The real-life Annie Alcott married John Bridge Pratt a year before the war. Some say they met playing lovers in a production by the amateur group the Concord Drama Union but John Pratt was not an orphaned stranger to town like his fictional counterpart.

Marriage record, 1860

His parents Minot and Maria Pratt were Concord residents in the antebellum years with strong abolitionist reputations. Minot was a respected agricultural expert, two common interests with the Alcotts. After her sister Elizabeth died in 1858 Anna went to stay with the Pratts and soon she and John Pratt announced an engagement. They married two years later, rather old for their times; she was 29, John two years younger.

Anna's Choice by Denniele Bohannon (16")

John Pratt did not enlist; he occupied his Civil War years as a bookkeeper, a job he did not enjoy, but like his wife he saw his duty, which was supporting her and their two boys born in 1863 and 1865.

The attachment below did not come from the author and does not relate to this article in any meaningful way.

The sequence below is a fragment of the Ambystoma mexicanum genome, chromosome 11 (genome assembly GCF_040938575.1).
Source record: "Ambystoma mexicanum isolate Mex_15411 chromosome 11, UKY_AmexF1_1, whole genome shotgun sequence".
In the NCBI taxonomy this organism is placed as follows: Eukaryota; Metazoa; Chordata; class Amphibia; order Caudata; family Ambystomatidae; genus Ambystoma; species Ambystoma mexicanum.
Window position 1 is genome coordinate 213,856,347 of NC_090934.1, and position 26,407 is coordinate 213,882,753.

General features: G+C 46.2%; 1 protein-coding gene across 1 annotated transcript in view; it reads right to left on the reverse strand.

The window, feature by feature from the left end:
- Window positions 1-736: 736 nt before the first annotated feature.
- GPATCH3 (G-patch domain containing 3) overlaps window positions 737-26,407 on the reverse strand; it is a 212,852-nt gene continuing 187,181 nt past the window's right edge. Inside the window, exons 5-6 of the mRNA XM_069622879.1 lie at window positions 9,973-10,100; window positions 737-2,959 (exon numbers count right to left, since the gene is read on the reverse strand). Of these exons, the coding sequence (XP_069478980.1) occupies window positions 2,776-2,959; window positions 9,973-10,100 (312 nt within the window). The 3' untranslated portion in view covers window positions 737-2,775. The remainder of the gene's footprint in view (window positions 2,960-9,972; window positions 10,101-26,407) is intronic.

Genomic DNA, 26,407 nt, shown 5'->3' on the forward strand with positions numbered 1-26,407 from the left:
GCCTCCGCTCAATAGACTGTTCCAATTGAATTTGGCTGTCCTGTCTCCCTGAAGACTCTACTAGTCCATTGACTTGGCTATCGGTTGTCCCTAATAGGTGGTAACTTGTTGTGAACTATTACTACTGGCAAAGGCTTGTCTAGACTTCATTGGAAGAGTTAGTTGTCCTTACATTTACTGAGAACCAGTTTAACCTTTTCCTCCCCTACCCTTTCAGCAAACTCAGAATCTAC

Those boys tells us much about how Anna spent her war years---probably rather happily, although there was never enough money and her husband supposedly had a temper.

1865 ad for Annie's father-in-law's agricultural business.

Annie spent some of the Civil War years living at the "Pratt Farm." Harriet Reisen in her Louisa biography indicated Annie and John had financial difficulties during the war, repeating her parents' "old pattern of moving from one untenable living situation to the next...the boys and Anna squeezed into Orchard House or the Pratt farm for months at a time while John boarded near his current job and joined them on weekends."